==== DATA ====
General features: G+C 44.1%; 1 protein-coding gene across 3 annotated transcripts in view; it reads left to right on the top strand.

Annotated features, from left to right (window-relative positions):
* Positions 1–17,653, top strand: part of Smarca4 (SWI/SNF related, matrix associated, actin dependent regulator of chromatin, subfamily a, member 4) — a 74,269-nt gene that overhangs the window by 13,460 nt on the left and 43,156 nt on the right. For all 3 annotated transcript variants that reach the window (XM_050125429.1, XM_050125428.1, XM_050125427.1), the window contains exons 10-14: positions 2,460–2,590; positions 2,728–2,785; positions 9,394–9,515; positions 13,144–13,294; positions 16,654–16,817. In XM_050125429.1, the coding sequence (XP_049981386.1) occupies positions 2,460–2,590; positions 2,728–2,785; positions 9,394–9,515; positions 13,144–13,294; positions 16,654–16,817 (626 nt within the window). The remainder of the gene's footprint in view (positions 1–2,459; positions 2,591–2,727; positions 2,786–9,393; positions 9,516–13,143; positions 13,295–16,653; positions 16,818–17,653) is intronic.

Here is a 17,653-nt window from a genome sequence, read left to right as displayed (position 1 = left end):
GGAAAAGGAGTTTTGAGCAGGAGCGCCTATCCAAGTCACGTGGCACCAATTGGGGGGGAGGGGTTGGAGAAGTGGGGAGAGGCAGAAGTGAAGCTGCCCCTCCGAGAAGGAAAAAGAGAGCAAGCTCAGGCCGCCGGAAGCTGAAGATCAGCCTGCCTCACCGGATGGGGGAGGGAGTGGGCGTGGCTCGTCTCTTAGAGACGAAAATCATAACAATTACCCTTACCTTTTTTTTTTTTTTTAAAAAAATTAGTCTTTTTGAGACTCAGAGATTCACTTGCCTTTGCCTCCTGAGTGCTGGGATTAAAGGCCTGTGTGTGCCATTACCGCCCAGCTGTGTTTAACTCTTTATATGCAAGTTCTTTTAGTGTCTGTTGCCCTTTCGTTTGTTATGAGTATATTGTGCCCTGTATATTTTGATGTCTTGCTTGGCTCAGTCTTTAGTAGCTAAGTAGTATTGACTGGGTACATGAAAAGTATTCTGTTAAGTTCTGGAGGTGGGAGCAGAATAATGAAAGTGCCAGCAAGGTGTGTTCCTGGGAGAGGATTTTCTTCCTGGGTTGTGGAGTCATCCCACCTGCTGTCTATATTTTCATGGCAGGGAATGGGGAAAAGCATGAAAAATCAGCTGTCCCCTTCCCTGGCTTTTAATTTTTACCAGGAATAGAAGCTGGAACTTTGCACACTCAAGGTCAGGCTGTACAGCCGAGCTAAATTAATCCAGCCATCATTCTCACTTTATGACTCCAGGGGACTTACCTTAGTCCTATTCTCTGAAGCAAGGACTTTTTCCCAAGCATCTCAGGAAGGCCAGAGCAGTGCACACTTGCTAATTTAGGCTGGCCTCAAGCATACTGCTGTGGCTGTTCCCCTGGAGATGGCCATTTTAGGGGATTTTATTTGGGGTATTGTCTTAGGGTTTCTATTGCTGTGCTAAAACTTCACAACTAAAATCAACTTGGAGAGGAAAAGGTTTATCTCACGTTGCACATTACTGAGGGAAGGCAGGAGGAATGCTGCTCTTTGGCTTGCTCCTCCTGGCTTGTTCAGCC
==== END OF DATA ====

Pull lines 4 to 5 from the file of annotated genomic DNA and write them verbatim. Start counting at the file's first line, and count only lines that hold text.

Here is a 17,653-nt window from a genome sequence, read left to right as displayed (position 1 = left end):
GGAAAAGGAGTTTTGAGCAGGAGCGCCTATCCAAGTCACGTGGCACCAATTGGGGGGGAGGGGTTGGAGAAGTGGGGAGAGGCAGAAGTGAAGCTGCCCCTCCGAGAAGGAAAAAGAGAGCAAGCTCAGGCCGCCGGAAGCTGAAGATCAGCCTGCCTCACCGGATGGGGGAGGGAGTGGGCGTGGCTCGTCTCTTAGAGACGAAAATCATAACAATTACCCTTACCTTTTTTTTTTTTTTTAAAAAAATTAGTCTTTTTGAGACTCAGAGATTCACTTGCCTTTGCCTCCTGAGTGCTGGGATTAAAGGCCTGTGTGTGCCATTACCGCCCAGCTGTGTTTAACTCTTTATATGCAAGTTCTTTTAGTGTCTGTTGCCCTTTCGTTTGTTATGAGTATATTGTGCCCTGTATATTTTGATGTCTTGCTTGGCTCAGTCTTTAGTAGCTAAGTAGTATTGACTGGGTACATGAAAAGTATTCTGTTAAGTTCTGGAGGTGGGAGCAGAATAATGAAAGTGCCAGCAAGGTGTGTTCCTGGGAGAGGATTTTCTTCCTGGGTTGTGGAGTCATCCCACCTGCTGTCTATATTTTCATGGCAGGGAATGGGGAAAAGCATGAAAAATCAGCTGTCCCCTTCCCTGGCTTTTAATTTTTACCAGGAATAGAAGCTGGAACTTTGCACACTCAAGGTCAGGCTGTACAGCCGAGCTAAATTAATCCAGCCATCATTCTCACTTTATGACTCCAGGGGACTTACCTTAGTCCTATTCTCTGAAGCAAGGACTTTTTCCCAAGCATCTCAGGAAGGCCAGAGCAGTGCACACTTGCTAATTTAGGCTGGCCTCAAGCATACTGCTGTGGCTGTTCCCCTGGAGATGGCCATTTTAGGGGATTTTATTTGGGGTATTGTCTTAGGGTTTCTATTGCTGTGCTAAAACTTCACAACTAAAATCAACTTGGAGAGGAAAAGGTTTATCTCACGTTGCACATTACTGAGGGAAGGCAGGAGGAATGCTGCTCTTTGGCTTGCTCCTCCTGGCTTGTTCAGCC